For many years, commercial farm workers were the largest segment of the workforce in Zimbabwe’s formal sector. In the 1980s and 1990s, their numbers fluctuated between 300,000 and 350,000, or between 20 and 25 per cent of the national workforce. The farm workforce supported an even larger population of about 2 million. The employment opportunities in commercial agriculture testified to the pivotal role that the sector played, and continues to play, in the national economy. Historically, the sector was not only a major employer, but also a leading contributor to the Gross Domestic Product (GDP) as well as to foreign exchange earnings.
Until 2000, the average annual contribution of agriculture to GDP was between 16 and 18 per cent. Its contribution to foreign exchange earnings was boosted in particular by tobacco and horticulture exports. About 40 per cent of foreign exchange earnings came from the sector. Because of its large contribution to employment, GDP and foreign exchange, agriculture was termed the ’engine’ or ’backbone’ of the economy. Moreover, the manufacturing sector derived about 60 per cent of its inputs from agriculture. The deepening linkages between agriculture and manufacturing were a major factor behind the growth, sophistication and diversification of the Zimbabwean economy from the 1950s to the 1990s.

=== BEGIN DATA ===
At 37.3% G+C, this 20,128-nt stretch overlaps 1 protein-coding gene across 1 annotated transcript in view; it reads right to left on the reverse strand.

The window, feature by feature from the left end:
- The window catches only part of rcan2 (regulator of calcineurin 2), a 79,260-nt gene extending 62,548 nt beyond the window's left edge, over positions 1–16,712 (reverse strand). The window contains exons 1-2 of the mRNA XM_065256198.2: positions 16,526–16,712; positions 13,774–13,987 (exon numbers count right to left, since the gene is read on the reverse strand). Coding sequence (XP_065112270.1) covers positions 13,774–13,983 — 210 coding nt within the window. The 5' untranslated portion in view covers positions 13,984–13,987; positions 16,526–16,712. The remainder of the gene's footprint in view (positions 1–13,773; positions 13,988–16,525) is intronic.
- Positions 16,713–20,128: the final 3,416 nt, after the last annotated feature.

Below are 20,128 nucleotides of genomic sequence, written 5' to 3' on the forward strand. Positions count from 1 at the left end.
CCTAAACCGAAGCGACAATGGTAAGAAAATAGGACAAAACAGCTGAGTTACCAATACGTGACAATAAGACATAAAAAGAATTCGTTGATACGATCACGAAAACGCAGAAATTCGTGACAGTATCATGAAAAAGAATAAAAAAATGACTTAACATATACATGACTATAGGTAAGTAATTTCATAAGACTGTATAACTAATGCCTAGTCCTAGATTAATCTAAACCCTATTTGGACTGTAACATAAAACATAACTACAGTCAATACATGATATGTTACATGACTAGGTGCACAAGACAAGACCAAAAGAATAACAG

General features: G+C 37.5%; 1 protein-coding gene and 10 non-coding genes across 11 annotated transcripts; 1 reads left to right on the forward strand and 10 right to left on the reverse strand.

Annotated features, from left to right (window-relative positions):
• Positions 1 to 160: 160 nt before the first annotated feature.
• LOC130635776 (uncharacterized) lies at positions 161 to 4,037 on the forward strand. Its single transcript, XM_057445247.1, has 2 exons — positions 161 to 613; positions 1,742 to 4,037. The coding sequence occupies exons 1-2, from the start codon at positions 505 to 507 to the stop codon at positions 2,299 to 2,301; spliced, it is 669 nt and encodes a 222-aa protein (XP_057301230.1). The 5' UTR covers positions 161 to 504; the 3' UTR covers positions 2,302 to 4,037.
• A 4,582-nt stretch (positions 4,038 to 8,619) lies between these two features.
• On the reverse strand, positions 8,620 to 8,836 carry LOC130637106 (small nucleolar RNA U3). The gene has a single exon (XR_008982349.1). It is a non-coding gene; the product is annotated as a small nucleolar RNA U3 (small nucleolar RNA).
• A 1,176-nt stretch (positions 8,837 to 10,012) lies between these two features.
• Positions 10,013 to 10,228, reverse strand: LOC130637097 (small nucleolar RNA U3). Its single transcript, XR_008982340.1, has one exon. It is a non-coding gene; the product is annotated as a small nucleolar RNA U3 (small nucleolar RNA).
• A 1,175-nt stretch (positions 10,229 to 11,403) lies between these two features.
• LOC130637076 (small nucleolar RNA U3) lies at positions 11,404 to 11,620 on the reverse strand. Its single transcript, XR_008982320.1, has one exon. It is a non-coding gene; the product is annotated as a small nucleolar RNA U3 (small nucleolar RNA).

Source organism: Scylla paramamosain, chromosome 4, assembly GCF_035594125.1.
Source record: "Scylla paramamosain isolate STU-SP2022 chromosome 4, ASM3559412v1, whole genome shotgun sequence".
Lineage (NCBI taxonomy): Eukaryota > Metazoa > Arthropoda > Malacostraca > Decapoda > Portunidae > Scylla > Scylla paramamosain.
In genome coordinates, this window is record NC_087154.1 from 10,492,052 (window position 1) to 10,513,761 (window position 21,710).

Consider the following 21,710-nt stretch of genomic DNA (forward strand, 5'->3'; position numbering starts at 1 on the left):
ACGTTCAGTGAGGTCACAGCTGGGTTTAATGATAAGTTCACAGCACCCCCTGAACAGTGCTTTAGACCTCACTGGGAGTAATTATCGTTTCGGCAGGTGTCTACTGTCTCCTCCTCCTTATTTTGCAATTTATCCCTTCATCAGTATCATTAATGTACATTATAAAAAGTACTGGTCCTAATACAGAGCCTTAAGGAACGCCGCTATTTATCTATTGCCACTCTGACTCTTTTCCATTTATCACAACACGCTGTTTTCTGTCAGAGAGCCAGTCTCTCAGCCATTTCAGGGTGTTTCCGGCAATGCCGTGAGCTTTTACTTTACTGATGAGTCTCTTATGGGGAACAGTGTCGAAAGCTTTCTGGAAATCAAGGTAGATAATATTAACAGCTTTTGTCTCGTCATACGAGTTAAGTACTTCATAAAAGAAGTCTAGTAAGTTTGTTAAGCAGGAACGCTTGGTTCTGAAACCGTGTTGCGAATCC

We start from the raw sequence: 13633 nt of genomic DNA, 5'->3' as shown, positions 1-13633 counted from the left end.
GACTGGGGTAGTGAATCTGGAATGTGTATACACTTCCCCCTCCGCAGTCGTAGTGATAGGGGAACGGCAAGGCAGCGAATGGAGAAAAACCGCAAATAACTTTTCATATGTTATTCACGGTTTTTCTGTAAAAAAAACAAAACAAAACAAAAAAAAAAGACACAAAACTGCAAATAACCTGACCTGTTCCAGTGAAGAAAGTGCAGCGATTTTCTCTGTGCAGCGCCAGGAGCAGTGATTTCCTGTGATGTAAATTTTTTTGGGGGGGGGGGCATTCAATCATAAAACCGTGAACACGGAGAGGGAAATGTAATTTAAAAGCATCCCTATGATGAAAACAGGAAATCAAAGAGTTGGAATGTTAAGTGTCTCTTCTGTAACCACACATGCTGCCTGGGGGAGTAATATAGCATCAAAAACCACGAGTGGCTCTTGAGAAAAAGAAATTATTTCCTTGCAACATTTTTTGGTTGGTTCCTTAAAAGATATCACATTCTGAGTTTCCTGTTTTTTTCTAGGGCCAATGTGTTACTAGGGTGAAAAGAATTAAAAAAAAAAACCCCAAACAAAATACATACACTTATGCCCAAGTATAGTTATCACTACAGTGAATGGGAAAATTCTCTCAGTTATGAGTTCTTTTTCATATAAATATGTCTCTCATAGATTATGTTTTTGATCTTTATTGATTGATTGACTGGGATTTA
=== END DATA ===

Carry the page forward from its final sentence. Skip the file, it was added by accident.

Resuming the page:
However, the prosperity of commercial agriculture was based on a shaky foundation. It rested on skewed land distribution. Through historical dispossession, the majority African population was assigned inferior, overcrowded land while the white settler minority amassed most of the prime arable land. At independence, this minority owned 15.5 million hectares.
There was an attempt at land reform soon after independence but the new constitution arising from the Lancaster House negotiations did not allow a comprehensive reform programme. The impetus for such a comprehensive programme was generated in 2000. The ‘fast-track’ land reform was the result.
The most far-reaching effect of the fast-track programme or jambanja (direct action), as politicians called it, was the acquisition of about 90 per cent of commercial farms. The government claimed to have completed this by August 2002, although new acquisitions were still continuing in March 2003. In a land reform marked by considerable coercion, violence and disorder, the government acquired for distribution about 11 million hectares owned by white commercial farmers. The immediate consequence was an exodus of white farmers from their properties, and the loss of jobs and livelihoods for thousands of farm workers. Many lost regular incomes and access to basic social services such as health and education. They became particularly vulnerable to a widespread food shortage that affected between 6 and 7 million Zimbabweans in 2002.